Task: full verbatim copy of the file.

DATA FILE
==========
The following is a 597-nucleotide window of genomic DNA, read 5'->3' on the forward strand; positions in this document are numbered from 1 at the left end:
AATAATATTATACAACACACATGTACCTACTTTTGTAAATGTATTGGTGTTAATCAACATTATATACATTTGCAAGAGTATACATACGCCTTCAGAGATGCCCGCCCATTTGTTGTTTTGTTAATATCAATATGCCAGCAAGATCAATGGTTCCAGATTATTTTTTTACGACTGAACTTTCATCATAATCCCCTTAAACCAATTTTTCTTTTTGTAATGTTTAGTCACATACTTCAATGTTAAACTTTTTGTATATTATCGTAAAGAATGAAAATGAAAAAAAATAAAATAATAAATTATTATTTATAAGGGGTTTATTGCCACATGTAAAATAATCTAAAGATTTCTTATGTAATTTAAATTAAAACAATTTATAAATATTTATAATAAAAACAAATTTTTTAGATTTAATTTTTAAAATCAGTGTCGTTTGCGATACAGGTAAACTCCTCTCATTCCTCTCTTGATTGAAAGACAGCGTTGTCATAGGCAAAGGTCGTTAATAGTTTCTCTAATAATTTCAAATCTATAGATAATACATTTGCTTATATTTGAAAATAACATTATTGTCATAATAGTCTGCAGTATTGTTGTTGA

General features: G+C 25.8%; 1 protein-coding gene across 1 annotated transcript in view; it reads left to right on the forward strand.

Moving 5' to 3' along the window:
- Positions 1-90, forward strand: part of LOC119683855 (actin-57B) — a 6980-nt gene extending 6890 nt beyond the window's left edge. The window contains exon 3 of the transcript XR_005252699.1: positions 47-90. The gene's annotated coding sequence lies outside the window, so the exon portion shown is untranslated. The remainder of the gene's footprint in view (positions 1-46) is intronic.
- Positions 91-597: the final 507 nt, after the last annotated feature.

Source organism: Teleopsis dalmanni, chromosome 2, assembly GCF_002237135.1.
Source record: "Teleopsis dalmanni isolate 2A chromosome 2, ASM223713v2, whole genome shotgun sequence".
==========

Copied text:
The following is a 597-nucleotide window of genomic DNA, read 5'->3' on the forward strand; positions in this document are numbered from 1 at the left end:
AATAATATTATACAACACACATGTACCTACTTTTGTAAATGTATTGGTGTTAATCAACATTATATACATTTGCAAGAGTATACATACGCCTTCAGAGATGCCCGCCCATTTGTTGTTTTGTTAATATCAATATGCCAGCAAGATCAATGGTTCCAGATTATTTTTTTACGACTGAACTTTCATCATAATCCCCTTAAACCAATTTTTCTTTTTGTAATGTTTAGTCACATACTTCAATGTTAAACTTTTTGTATATTATCGTAAAGAATGAAAATGAAAAAAAATAAAATAATAAATTATTATTTATAAGGGGTTTATTGCCACATGTAAAATAATCTAAAGATTTCTTATGTAATTTAAATTAAAACAATTTATAAATATTTATAATAAAAACAAATTTTTTAGATTTAATTTTTAAAATCAGTGTCGTTTGCGATACAGGTAAACTCCTCTCATTCCTCTCTTGATTGAAAGACAGCGTTGTCATAGGCAAAGGTCGTTAATAGTTTCTCTAATAATTTCAAATCTATAGATAATACATTTGCTTATATTTGAAAATAACATTATTGTCATAATAGTCTGCAGTATTGTTGTTGA

General features: G+C 25.8%; 1 protein-coding gene across 1 annotated transcript in view; it reads left to right on the forward strand.

Moving 5' to 3' along the window:
- Positions 1-90, forward strand: part of LOC119683855 (actin-57B) — a 6980-nt gene extending 6890 nt beyond the window's left edge. The window contains exon 3 of the transcript XR_005252699.1: positions 47-90. The gene's annotated coding sequence lies outside the window, so the exon portion shown is untranslated. The remainder of the gene's footprint in view (positions 1-46) is intronic.
- Positions 91-597: the final 507 nt, after the last annotated feature.

Source organism: Teleopsis dalmanni, chromosome 2, assembly GCF_002237135.1.
Source record: "Teleopsis dalmanni isolate 2A chromosome 2, ASM223713v2, whole genome shotgun sequence".